My Kind of Country

Country music from a fan's point of view since 2008

Album Review: Collin Raye – ‘All I Can Be’

all i can beCollin Raye made his solo debut in 1991 on Epic Records. His first album for the label was produced by Jerry Fuller and John Hobbs, and their sympathetic work grounded Collin’s silvery tenor in neotraditional country backings slathered in fiddle as sweet as his voice. Collin keeps the vocals understated and subtle. The team also found some excellent songs well suited to Collin’s voice, and the result was delightful.

The enchanting title track, ‘All I Can Be (Is A Sweet Memory)’ is a sweetly sung older Harlan Howard tune (once recorded by Conway Twitty) whose married protagonist parts from his younger lover for her own good. As Colin’s debut single, it was a modest start for him, just creeping into the top 30, but it is an extremely good song, with Vince Gill providing a close harmony vocal.

However, the followup ‘Love, Me’ was a career song for the newcomer, rocketing to the top of the charts and helping the album to platinum status. It is still probably Collin’s best remembered song. Written by Skip Ewing and Max T Barnes, it is a sweet story of the lifelong (and beyond) love of the protagonist’s grandparents. It escapes schmaltz thanks to Collin’s beautiful and palpably sincere vocal and the tastefully understated arrangement.

The third and last single, Every Second’ is a sunny mid-tempo love song with a traditional feel, and peaked at #2.

My personal favorite track is the plaintive lost-love ballad ‘It Could’ve Been So Good’, which Chris Waters wrote with Lonnie Wilson. Collin reflects on the opportunity he and his ex lost of potential lifelong happiness.

Almost as good, the wistful ballad ‘Faithful Old Flame’, penned by Lonnie Wilson and Brent Mason, has a lovely melody and allows Raye’s voice to soar as he dwells on an old love whose memory can’t be shaken off.

The charming ‘Scuse Moi My Heart’ scatters in some random French phrases as country boy Collin tries to woo a sophisticated country club lady in New Orleans. It’s one of the most engaging songs of its kind.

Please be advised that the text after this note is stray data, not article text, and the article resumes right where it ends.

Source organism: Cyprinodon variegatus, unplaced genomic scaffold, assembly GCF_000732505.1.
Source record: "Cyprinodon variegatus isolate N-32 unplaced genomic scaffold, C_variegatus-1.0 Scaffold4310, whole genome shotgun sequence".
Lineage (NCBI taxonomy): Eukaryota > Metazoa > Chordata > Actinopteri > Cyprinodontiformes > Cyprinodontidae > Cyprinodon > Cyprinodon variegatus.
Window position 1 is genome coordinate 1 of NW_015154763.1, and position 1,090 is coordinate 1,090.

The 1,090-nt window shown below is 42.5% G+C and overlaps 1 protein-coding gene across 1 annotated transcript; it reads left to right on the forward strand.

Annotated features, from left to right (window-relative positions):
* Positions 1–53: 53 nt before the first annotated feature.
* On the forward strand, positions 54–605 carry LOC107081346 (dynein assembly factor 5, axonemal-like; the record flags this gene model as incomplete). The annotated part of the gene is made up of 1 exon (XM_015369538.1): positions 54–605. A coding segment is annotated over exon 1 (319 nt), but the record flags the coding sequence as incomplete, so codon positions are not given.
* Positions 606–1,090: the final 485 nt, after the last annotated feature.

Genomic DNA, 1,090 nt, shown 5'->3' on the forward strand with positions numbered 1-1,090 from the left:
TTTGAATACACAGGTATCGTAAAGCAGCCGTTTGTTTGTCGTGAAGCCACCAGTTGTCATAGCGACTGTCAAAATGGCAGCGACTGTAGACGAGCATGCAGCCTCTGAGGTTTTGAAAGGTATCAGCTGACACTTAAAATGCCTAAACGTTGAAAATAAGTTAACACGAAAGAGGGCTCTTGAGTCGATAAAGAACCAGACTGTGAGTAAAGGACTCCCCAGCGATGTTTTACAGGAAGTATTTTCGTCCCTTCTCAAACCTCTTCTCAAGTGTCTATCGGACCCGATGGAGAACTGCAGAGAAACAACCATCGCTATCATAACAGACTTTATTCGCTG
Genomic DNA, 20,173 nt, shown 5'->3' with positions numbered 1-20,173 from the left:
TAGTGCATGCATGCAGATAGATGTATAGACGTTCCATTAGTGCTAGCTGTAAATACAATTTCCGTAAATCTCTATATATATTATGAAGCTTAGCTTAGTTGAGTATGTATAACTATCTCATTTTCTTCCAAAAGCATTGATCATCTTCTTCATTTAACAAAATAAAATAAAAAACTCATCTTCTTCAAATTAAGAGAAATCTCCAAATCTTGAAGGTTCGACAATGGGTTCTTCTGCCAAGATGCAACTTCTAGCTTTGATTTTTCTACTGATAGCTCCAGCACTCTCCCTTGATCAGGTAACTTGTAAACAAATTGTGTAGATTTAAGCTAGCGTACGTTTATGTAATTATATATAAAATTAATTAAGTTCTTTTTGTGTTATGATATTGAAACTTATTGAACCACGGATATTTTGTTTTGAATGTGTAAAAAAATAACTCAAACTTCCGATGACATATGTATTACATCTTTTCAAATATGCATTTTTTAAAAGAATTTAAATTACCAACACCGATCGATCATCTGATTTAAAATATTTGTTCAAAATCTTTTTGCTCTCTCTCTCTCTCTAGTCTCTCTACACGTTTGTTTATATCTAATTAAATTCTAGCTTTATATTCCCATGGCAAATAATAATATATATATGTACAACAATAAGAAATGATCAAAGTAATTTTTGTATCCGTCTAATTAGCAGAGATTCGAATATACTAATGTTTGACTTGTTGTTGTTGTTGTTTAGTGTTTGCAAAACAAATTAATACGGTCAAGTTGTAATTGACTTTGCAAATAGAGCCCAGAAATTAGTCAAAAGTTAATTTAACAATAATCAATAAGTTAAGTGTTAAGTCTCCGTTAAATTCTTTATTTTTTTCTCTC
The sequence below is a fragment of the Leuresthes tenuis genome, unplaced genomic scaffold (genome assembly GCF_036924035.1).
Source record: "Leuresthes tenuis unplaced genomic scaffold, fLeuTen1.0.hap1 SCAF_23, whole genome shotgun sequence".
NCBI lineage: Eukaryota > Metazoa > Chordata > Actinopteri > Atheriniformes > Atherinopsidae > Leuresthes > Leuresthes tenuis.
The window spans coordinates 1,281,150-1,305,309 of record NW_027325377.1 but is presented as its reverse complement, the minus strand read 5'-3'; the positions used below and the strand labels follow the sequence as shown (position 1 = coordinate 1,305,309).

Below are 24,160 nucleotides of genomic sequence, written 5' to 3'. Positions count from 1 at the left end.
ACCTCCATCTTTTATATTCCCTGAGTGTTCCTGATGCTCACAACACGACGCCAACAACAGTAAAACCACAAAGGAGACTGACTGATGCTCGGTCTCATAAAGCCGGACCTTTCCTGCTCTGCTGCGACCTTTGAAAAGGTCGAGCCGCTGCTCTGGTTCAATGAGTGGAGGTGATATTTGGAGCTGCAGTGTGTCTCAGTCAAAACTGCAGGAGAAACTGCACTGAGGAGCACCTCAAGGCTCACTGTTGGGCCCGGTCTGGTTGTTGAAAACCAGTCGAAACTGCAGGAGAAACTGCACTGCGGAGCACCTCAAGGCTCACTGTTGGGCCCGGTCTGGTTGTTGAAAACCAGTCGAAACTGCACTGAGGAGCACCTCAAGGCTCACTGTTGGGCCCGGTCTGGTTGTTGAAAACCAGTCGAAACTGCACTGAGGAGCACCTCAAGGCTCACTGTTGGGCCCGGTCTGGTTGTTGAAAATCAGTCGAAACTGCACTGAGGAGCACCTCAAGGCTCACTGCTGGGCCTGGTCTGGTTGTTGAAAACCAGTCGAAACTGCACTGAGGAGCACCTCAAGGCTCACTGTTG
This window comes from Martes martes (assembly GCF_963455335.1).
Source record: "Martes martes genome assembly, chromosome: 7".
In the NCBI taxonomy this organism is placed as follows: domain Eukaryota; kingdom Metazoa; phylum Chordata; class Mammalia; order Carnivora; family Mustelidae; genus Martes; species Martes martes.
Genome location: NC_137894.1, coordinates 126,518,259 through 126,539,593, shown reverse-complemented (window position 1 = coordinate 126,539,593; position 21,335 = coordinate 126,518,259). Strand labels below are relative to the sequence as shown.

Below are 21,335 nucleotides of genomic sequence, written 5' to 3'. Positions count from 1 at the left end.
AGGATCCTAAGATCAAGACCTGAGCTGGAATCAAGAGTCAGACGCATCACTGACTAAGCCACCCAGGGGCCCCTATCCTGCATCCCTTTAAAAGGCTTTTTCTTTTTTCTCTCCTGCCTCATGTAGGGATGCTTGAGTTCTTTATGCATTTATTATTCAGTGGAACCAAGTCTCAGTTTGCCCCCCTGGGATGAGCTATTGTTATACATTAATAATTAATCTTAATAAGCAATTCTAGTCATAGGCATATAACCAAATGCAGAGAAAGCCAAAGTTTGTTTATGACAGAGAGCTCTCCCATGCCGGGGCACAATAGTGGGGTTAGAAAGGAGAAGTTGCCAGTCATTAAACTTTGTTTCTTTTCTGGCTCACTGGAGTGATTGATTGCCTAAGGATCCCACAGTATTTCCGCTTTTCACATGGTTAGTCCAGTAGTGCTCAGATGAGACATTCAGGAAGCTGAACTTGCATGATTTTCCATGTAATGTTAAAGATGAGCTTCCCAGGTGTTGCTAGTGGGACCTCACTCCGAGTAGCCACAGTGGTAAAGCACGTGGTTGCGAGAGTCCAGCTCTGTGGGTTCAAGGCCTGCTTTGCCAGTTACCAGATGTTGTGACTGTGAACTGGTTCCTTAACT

‘Sadly Ever After’ written by Mark Collie and Bruce Burch, uses the fairy tale metaphor for a failed relationship; there is a surprisingly upbeat feel thanks to the pacy tempo and full-blooded vocal. There is a rare co-writing credit for Collin with ‘Blue Magic’, written with his producers. This is an attractive if unexceptional mid-tempo love song with some lovely Rob Hajacos fiddle.

Collin’s strength is as a balad singer, but he takes it uptempo with ‘Any Old Stretch Of Blacktop’, expressing the joy of coming home to a loved one. The album also closes with the bright up-tempo warning to a neglectful husband, ‘If I Were You (And She Was Mine)’.

Everything about this album is a delight. Copies can be found cheaply, and this is an essential purchase for fans of 90s country.

Grade: A

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3 responses to “Album Review: Collin Raye – ‘All I Can Be’

  1. Ben Foster March 4, 2013 at 7:51 pm

    I love “Love, Me.” It reminds me of my great grandparents. One of his best singles, in my opinion.

  2. Razor X March 4, 2013 at 9:51 pm

    This is a very good album from start to finish. I like all of the songs on it. “It Could’ve Been So Good” was previously recorded by Tammy Wynette.

  3. Luckyoldsun March 5, 2013 at 6:57 pm

    I’m a fan of ’90s country and it ain’t essential for me. In fact, I doubt I’d be able to play it all the way through before ejecting it from the CD player–and possibly though the open car window..

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